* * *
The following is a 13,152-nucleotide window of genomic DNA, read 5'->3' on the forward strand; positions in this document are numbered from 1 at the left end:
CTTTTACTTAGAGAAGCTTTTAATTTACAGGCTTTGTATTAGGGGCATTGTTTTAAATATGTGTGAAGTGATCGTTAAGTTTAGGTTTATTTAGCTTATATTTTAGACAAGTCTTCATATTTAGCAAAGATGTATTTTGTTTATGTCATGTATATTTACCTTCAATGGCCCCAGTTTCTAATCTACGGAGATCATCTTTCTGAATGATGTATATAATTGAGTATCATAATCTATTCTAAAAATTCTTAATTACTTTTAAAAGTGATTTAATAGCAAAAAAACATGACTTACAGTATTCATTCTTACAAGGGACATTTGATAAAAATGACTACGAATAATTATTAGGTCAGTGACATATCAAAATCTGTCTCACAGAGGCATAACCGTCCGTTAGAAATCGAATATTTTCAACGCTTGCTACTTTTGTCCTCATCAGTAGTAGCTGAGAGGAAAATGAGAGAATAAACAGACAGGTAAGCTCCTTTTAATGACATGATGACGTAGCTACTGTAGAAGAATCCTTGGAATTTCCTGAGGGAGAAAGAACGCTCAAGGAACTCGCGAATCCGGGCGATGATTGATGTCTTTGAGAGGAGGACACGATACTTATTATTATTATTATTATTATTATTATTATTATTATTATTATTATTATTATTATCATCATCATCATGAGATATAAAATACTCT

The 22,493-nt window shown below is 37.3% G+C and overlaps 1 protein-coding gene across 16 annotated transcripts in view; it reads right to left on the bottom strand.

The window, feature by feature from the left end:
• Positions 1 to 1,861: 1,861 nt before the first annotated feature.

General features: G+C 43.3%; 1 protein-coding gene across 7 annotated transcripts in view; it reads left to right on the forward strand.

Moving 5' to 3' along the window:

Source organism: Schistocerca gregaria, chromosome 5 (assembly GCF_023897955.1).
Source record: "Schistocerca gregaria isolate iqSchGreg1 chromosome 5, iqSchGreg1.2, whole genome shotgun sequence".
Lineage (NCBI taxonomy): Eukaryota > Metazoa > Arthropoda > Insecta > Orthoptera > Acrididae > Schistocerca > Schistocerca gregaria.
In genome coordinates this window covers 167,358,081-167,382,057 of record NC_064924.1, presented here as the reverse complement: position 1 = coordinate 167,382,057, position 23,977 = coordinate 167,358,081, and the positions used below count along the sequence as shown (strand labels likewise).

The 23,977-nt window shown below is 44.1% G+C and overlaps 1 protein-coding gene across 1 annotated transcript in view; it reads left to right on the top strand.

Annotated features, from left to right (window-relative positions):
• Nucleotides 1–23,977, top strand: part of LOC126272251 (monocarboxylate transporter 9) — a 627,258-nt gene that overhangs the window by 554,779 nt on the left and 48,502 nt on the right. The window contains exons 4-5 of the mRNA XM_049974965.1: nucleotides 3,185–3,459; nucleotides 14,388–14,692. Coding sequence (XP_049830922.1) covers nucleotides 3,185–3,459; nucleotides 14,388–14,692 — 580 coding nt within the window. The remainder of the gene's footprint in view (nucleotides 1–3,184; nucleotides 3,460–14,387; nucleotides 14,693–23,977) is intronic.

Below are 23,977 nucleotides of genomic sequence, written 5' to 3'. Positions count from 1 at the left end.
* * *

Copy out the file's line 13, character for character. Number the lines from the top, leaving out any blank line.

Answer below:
Annotated features, from left to right (window-relative positions):